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Publication numberUS7796667 B2
Publication typeGrant
Application numberUS 12/234,037
Publication dateSep 14, 2010
Filing dateSep 19, 2008
Priority dateSep 27, 2007
Fee statusPaid
Also published asUS20090086786
Publication number12234037, 234037, US 7796667 B2, US 7796667B2, US-B2-7796667, US7796667 B2, US7796667B2
InventorsMitsuhiro Ikuta
Original AssigneeCanon Kabushiki Kaisha
Export CitationBiBTeX, EndNote, RefMan
External Links: USPTO, USPTO Assignment, Espacenet
Two-dimensional surface-emitting laser array
US 7796667 B2
Abstract
Provided is a two-dimensional surface-emitting laser array that enables to dispose more elements in a smaller area and enables compact size, high resolution, and high speed thereof. The two-dimensional surface-emitting laser array includes surface-emitting laser elements arranged in a two-dimensional manner of m rows and n columns (m is an integer of two or larger, and n is an integer of three or larger). The interval between mesas for arranging electrical wirings for individually driving the surface-emitting laser elements is assigned so that the interval in the m row direction increases according to the number of the electrical wirings passing through between the mesas.
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Claims(3)
1. A two-dimensional surface-emitting laser array, comprising surface-emitting laser elements arranged in a two-dimensional manner of m rows and n columns, m being an integer of two or larger, n being an integer of three or larger,
wherein an interval between a jth column and a (j+1)th column in an m row direction of the surface-emitting laser elements is denoted by Dj,
wherein a number of electrical wirings passing between a surface-emitting laser element on an ith row and a jth column and a surface-emitting laser element on an ith row and a (j+1)th column is denoted by Fij (for 1≦i≦m, 1≦j≦n−1),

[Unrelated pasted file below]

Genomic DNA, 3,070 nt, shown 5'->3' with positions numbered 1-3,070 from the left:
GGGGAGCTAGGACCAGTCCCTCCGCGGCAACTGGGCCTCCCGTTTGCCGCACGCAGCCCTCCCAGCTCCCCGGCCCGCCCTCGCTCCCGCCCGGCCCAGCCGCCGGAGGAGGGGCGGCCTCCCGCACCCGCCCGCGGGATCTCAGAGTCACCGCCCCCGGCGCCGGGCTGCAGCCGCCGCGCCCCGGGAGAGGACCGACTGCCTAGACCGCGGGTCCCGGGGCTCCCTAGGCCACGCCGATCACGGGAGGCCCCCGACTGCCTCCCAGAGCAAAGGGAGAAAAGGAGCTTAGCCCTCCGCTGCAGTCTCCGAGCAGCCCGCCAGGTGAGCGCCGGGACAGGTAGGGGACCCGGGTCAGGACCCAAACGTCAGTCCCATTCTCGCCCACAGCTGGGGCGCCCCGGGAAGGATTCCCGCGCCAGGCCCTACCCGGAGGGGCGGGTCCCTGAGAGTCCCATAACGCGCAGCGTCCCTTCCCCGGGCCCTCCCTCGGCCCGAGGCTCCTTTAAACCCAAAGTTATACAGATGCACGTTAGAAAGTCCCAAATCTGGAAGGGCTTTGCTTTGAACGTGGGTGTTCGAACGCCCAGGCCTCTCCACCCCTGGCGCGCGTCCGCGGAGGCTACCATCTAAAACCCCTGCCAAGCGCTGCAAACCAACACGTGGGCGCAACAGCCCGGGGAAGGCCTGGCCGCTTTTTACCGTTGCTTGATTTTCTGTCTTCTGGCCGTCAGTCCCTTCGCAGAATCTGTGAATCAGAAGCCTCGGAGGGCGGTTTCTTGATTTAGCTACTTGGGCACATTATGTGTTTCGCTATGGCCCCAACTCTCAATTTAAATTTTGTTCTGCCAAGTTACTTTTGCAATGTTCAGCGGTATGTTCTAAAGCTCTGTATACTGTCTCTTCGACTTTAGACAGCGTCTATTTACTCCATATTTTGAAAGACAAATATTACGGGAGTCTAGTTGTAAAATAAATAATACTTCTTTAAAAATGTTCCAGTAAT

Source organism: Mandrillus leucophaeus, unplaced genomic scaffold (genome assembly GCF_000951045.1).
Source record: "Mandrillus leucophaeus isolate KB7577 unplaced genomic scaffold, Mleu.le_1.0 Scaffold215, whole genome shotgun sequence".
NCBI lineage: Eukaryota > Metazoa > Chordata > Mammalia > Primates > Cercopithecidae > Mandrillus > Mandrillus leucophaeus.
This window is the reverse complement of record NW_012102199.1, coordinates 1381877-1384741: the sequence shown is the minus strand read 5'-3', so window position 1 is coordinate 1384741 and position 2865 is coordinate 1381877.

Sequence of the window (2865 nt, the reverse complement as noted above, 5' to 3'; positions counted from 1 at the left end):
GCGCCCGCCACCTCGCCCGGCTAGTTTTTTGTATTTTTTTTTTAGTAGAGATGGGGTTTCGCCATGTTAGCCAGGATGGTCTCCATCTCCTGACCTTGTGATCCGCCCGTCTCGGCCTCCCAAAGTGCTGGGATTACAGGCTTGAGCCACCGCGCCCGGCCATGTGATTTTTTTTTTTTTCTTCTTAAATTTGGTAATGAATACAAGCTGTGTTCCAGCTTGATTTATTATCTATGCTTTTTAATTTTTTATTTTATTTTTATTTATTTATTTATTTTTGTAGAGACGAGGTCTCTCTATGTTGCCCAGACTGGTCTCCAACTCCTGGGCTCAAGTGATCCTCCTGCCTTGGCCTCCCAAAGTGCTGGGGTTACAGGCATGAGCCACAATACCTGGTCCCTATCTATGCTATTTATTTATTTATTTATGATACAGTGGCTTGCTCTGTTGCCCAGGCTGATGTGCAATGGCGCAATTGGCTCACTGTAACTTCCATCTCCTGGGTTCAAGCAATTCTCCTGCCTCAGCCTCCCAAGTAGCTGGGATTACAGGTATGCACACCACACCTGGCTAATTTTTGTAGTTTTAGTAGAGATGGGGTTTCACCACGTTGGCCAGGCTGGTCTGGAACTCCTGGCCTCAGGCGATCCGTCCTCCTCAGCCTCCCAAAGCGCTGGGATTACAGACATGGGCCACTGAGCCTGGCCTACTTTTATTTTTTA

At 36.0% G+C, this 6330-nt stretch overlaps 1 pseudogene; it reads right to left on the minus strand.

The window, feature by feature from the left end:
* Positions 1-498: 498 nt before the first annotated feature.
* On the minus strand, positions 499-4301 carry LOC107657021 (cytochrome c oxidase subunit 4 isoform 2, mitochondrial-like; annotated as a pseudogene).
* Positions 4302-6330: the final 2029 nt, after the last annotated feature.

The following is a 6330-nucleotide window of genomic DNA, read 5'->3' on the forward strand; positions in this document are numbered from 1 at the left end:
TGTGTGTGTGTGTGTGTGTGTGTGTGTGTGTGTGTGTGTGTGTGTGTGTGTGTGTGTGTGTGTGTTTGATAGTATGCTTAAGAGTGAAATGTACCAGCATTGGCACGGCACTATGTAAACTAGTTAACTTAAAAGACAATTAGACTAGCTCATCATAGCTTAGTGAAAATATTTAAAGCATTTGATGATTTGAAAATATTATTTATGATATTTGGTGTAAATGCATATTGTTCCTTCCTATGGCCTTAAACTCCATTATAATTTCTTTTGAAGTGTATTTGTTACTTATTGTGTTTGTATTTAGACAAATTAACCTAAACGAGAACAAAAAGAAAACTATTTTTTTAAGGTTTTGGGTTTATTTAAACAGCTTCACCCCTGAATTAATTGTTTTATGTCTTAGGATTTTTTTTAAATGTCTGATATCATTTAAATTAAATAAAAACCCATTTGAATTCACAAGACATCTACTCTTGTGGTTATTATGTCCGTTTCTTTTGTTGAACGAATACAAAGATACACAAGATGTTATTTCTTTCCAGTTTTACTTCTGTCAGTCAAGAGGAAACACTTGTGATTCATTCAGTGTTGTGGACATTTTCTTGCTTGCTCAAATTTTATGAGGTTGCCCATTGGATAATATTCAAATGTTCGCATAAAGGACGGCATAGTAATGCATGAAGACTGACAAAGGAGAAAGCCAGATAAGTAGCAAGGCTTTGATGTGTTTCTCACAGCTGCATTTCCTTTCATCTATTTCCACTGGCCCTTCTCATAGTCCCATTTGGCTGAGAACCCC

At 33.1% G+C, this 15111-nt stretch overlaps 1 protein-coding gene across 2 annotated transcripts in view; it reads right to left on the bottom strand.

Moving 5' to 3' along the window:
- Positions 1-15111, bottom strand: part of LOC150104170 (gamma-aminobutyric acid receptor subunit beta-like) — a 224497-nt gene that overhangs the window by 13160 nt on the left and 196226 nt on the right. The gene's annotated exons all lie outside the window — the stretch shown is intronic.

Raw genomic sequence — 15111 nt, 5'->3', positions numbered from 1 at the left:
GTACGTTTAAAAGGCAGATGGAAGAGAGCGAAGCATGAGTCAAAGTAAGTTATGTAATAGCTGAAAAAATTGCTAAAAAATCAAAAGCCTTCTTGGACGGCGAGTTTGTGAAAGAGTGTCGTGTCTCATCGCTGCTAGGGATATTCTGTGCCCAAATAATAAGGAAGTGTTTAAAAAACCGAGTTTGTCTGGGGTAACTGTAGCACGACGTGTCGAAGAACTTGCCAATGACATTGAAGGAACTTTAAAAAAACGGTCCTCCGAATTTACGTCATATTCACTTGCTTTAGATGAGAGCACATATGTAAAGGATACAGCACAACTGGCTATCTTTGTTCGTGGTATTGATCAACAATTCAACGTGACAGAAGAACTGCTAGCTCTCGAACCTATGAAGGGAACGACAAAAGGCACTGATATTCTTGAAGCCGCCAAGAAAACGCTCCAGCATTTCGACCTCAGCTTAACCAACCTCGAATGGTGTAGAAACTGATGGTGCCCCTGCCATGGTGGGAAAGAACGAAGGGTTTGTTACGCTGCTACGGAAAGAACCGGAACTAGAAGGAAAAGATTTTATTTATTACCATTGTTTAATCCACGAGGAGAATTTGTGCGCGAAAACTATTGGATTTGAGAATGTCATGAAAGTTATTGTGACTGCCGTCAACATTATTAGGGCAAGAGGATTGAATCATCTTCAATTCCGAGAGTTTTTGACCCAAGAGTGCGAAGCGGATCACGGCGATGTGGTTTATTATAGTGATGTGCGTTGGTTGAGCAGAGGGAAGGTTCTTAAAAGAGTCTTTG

wherein a set that includes elements Dj, j of which satisfy Cj=T (for 1≦j≦n−1, where T is a positive integer) is denoted by gT, where Cj is a maximum value among F1j, F2j, . . . Fmj,
wherein at least one pair of a positive integer T1 and a positive integer T2 satisfying 0<T1<T2 exists, where neither a set gT1 nor a set gT2 is an empty set,
wherein a minimum value of a wiring width of electrical wirings of the surface-emitting laser elements is denoted by E,
wherein an element having a minimum value among elements of a set gT is denoted by ST,
wherein an average value of the elements of the set gT is denoted by MT, and
wherein, for any two of the positive integers T1 and T2 satisfying 0<T1<T2, neither the set gT1 nor the set gT2 is an empty set, and an expression

S T2 −M T1 >E(T2−T1)
is satisfied.
2. A two-dimensional surface-emitting laser array according to claim 1,
wherein an element having a maximum value among the elements of the set gT is denoted by LT, and
wherein, for any two of the positive integers T1 and T2 satisfying 0<T1<T2, an expression

S T2 −L T1 >E(T2−T1)
is satisfied.
3. A two-dimensional surface-emitting laser array according to claim 2, wherein all the elements Dj belonging to a same set gT have a same value with respect to any positive integer among the positive integers T.
Description
BACKGROUND OF THE INVENTION

1. Field of the Invention

The present invention relates to a two-dimensional surface-emitting laser array. In particular, the present invention relates to a two-dimensional surface-emitting laser array that is used as a multibeam light source for an electrophotographic type image forming apparatus.

2. Description of the Related Art

A multibeam scanning device that is used for an electrophotographic type image forming apparatus condenses multiple beams from a multibeam light source as multiple light spots onto a surface to be scanned as follows.